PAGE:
The important question is whether we should use medical science at all. Throughout life and ministry, I choose to use medical science in addition to prayer. Medical science has never invalidated my faith. God gives me everything, including medical science. The application of medical science merely represents rational self-care of the body with which He blesses me.

The bigger issue is whether or not I am willing to test God. While being tested in the wilderness, even Jesus refused to test God. Possibly we test God when we demand Him to heal us of a malady that we can easily correct with medical science. I sure do not want to risk testing God. Regardless my faith in God, I choose to avoid testing Him or risking the ministry to which He calls me.

Second, a huge number of factors affect susceptibility to burnout, and genetic factors are significant. So, two individuals exposed to the same stressors often react differently. You may be one of the fortunate few with a genetic resistance to burnout. However, are you willing to risk your ministry on that expectation? Is this something that is OK to risk?

Burnout results from the physical depletion of several chemicals in the brain. Medical research has revealed specific lifestyles that stimulate the brain to replenish those chemicals. Coincidentally, many of the burnout resistant lifestyles supported by medical science seem to promote the same lifestyles adopted in the Old Testament . So in this case, the Biblical examples and recent medical research seem to support each other. This isn’t a case of either or, but both are almost identical.

Third, I want to accomplish as much ministry work as possible. I can allow myself to grow susceptible to burnout by violating medical science, or I can make myself increasingly resistant to burnout so I can work even more and accomplish more. Personally, I love ministry and plan to do everything I can to enhance my ability to accomplish even more. Because I want to increase my effectiveness as much as possible, I choose to use the internet and a computer, restrict my diet to healthy food, build a strong social support network, build resistance to burnout, and pursue every avenue of technology and science possible that can increase my ministry effectiveness and longevity. And, I choose to pray continuously. How about you?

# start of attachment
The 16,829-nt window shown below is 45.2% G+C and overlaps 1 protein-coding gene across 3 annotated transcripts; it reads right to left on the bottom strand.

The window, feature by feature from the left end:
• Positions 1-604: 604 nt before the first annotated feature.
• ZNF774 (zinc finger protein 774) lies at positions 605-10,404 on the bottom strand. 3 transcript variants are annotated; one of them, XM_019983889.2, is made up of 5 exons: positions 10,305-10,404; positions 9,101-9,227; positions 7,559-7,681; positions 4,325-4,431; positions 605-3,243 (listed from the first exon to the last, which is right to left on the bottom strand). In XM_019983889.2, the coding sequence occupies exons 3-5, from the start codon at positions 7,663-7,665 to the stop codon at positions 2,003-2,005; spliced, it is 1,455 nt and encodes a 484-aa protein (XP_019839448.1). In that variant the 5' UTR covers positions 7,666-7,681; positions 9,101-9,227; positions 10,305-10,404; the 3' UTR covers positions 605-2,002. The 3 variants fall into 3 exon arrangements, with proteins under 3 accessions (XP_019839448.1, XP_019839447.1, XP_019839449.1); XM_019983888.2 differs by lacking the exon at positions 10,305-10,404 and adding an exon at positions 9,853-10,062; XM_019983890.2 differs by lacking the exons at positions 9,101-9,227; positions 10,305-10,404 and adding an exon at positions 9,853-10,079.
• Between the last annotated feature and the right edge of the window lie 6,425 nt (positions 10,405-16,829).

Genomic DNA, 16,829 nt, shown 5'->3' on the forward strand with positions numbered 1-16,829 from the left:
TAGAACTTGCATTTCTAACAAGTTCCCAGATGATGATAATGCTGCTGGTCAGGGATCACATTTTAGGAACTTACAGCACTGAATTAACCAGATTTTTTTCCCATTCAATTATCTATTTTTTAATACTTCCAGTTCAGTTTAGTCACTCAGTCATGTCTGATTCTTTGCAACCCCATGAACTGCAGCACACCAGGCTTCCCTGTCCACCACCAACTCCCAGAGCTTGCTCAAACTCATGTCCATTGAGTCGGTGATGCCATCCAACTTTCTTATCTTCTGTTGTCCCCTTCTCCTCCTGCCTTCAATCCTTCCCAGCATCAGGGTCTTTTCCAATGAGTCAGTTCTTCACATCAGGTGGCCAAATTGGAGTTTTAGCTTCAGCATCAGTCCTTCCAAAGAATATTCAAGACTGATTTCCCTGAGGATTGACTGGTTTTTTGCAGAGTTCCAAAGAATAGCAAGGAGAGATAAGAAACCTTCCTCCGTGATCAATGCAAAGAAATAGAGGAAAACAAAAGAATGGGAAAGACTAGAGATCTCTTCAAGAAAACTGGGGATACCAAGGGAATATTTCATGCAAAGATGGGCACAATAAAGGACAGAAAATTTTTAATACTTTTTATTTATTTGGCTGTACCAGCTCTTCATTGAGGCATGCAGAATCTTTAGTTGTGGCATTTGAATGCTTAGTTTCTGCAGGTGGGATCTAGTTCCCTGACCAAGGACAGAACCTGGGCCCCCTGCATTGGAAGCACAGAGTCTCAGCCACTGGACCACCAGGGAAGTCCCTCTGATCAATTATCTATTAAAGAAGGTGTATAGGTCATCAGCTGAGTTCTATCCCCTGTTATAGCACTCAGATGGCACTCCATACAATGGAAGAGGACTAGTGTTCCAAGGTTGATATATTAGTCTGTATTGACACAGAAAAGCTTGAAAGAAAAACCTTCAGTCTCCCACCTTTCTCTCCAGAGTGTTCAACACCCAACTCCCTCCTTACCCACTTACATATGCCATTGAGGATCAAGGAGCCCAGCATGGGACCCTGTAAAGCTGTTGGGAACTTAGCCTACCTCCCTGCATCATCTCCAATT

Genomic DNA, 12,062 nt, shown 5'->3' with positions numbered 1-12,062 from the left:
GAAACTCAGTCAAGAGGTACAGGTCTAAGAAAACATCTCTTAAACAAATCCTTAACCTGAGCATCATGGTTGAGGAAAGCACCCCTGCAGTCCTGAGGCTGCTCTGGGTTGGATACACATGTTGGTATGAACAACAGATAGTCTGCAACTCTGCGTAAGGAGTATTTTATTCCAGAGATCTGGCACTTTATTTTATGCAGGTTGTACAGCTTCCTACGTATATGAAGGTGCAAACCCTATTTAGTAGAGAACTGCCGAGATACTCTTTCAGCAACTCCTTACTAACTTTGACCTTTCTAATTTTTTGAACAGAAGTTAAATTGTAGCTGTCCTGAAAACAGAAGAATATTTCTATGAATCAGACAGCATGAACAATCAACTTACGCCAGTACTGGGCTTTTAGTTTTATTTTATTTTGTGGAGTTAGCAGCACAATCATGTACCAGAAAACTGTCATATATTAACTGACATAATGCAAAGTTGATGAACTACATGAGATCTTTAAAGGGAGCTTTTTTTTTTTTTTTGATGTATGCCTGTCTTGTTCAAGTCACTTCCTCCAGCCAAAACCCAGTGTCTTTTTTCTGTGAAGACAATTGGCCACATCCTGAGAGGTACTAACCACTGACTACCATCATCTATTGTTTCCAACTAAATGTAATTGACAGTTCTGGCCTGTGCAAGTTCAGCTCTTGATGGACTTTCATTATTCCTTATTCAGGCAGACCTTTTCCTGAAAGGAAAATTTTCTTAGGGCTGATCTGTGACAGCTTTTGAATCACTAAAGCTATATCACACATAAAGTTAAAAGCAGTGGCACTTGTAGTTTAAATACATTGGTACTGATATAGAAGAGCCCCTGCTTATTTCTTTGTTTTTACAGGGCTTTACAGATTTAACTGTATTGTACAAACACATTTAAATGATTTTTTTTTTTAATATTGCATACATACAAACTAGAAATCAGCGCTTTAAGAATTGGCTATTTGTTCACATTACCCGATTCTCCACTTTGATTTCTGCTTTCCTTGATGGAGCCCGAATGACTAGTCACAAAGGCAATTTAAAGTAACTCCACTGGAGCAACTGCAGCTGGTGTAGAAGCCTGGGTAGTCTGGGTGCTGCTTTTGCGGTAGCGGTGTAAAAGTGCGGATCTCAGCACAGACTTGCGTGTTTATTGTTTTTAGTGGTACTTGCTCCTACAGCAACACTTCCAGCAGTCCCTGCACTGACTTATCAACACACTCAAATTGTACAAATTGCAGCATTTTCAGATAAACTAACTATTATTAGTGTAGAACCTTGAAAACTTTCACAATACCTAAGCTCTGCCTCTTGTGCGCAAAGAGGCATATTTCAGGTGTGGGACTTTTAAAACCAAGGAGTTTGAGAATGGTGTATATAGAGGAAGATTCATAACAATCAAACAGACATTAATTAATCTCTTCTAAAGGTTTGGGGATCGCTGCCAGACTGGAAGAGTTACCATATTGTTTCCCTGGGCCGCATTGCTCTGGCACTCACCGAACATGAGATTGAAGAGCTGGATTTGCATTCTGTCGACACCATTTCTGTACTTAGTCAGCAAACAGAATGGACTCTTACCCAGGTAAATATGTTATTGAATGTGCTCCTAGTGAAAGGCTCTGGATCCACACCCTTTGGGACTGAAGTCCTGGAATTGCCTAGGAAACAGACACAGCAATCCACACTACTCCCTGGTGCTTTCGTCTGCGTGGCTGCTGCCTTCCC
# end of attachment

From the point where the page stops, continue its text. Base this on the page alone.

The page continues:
Rational self-care simply means that I choose to honor the science and knowledge with which He blesses me, and I choose to avoid testing Him. Anyone who says that I don’t trust Him does not really know me. I know (and God knows) that I still believe in Him and trust Him to keep me physically, emotionally, and spiritually healthy.

A close friend of mine died of a heart attack this year. A few years ago, his doctor prescribed medicine to control his cholesterol, but he refused to take it. Some would state that his days were numbered and “up.” Regardless, God let him choose to accept or reject medical knowledge. My friend’s choice possibly cut his ministry shorter than necessary. I miss him greatly.

I feel so honored to engage in ministry that I cannot imagine choosing to risk it. And as I write this article, I can’t help but reflect about and repent of the ways that I sometimes risk my calling. What are some ways that you risk your calling?

The book  “Rebound from Burnout: Resilience Skills for Ministers” provides a fairly detailed discussion about the lifestyles supported by medical science and the Old Testament. This well-researched book is available at and on And because I want to help my younger brothers who use technology even more than me, it is also available on Kindle. (:

Please read our webpages on Burnout to learn more.